In a virtual replay of events this past January, in 2006 Russia's energy giant Gazprom cut off its supply of natural gas to Ukraine's energy company in the depths of winter. The move confirmed the fears of many in the West that the wounded Russian bear, smarting from its diminished role in the post-Soviet era, could be a cruel and dangerous troublemaker.
With about one-quarter of the world's reserves of natural gas, Russia was judged to be using its energy resources to beat up on a helpless neighbor and to flex its geopolitical—and potentially expansionist—muscles. Big bully vs. little innocent. Case closed? Nyet.
"The Western notion that Russia uses energy as a weapon is a media oversimplification of very complicated politics," says HBS professor Rawi Abdelal.
Abdelal, who recently produced a three-part case on Gazprom, says the 2006 Ukraine cutoff was in reality a business decision, albeit an extreme one. The context for that incident between the two countries went back years and involved at least one previous shutdown over unpaid Ukrainian bills, as well as disputed pipeline fees, unsigned contracts, bad faith, and, ultimately, failed negotiations.
Although other neighboring countries had had similar problems with Ukraine, the shutoff was a PR disaster for Gazprom, which had enjoyed a long-standing reputation as a reliable supplier of natural gas, through pipelines in Ukraine, to Europe.
Abdelal's case examines the history of Gazprom, the recent return of the state to ownership (with 50.002 percent), and Gazprom's strategy for becoming a global energy company, mainly through acquisition and partnerships.
“Russia needs the money. It can't scare away its customers.”
The learning objectives of the case focus on how political and economic influences and domestic and internecine dynamics affect the management of a state-controlled company.
"Reinserting itself in the energy sector, the Russian state has installed a world-class, market-oriented management team to run Gazprom, the country's single most important company and biggest taxpayer," Abdelal explains. Russia, he adds, also views Gazprom revenues as a means to make its economy less dependent on the energy sector in the long term.
Abdelal notes that because natural gas is much cleaner than oil or coal, Europe will likely become even more dependent on Russian gas. And, he says, another part of Gazprom's long-term strategy is "to build up its LNG capacity so it can export to regions it cannot reach by pipeline."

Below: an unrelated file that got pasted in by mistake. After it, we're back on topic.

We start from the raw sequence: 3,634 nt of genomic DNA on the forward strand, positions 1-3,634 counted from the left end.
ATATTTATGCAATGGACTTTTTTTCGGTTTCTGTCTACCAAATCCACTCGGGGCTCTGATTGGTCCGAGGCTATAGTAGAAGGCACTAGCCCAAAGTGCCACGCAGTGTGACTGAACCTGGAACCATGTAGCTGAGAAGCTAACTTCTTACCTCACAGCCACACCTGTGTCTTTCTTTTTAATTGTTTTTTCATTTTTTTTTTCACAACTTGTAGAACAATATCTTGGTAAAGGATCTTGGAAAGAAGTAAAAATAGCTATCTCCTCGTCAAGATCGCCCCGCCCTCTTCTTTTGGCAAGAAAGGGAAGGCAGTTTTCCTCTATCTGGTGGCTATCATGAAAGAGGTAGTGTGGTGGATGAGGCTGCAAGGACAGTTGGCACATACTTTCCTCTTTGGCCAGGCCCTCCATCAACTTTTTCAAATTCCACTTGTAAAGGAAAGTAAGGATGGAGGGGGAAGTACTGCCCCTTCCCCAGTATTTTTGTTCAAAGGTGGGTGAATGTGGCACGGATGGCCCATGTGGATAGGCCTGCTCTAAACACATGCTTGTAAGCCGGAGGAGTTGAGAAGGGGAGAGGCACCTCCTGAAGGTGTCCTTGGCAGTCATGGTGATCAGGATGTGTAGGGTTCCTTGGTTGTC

Despite these moves, Abdelal downplays fears of Russian expansionism.
"Energy can be a tool for influence," he says, "but it's not an effective tool for domination. That's because Russia needs the money. It can't scare away its customers. If Europe decides to stop buying Russian gas, Russia will be in big trouble."
Is The Price Right?
With regard to Ukraine, Russia had been subsidizing it and a number of other post-Soviet states for a long time. To keep those states close to Russia and its sphere of influence, Gazprom had been billing them less for natural gas than its European customers. However, when Gazprom and the Russian government resolved to compete more openly in world markets, the company decided to charge all its customers the same price to maximize profits.
Ukraine responded by telling Gazprom that it would refuse to pay the increase, and furthermore, it intended to charge Gazprom more to use Ukraine's pipelines to transit gas to Europe. Russia waited until the existing contract between the two countries expired and then shut off its supply to Ukraine. Ukraine answered by siphoning off gas bought and paid for by European countries.
Russia's position, Abdelal says, was, "We just want Ukraine to pay the same price as everybody else, and also stop stealing gas."
Abdelal, who has taught the Gazprom case in the AMP program, says participants were surprised at the facts behind the Ukraine confrontation and responded to the case's rich array of issues.
His colleague, HBS professor Forest Reinhardt, reports that the case challenged MBA students in his Energy course to ponder the politics of energy security and the behavior of state-owned resource companies. And with its recent reenactment, the case could hardly be more timely.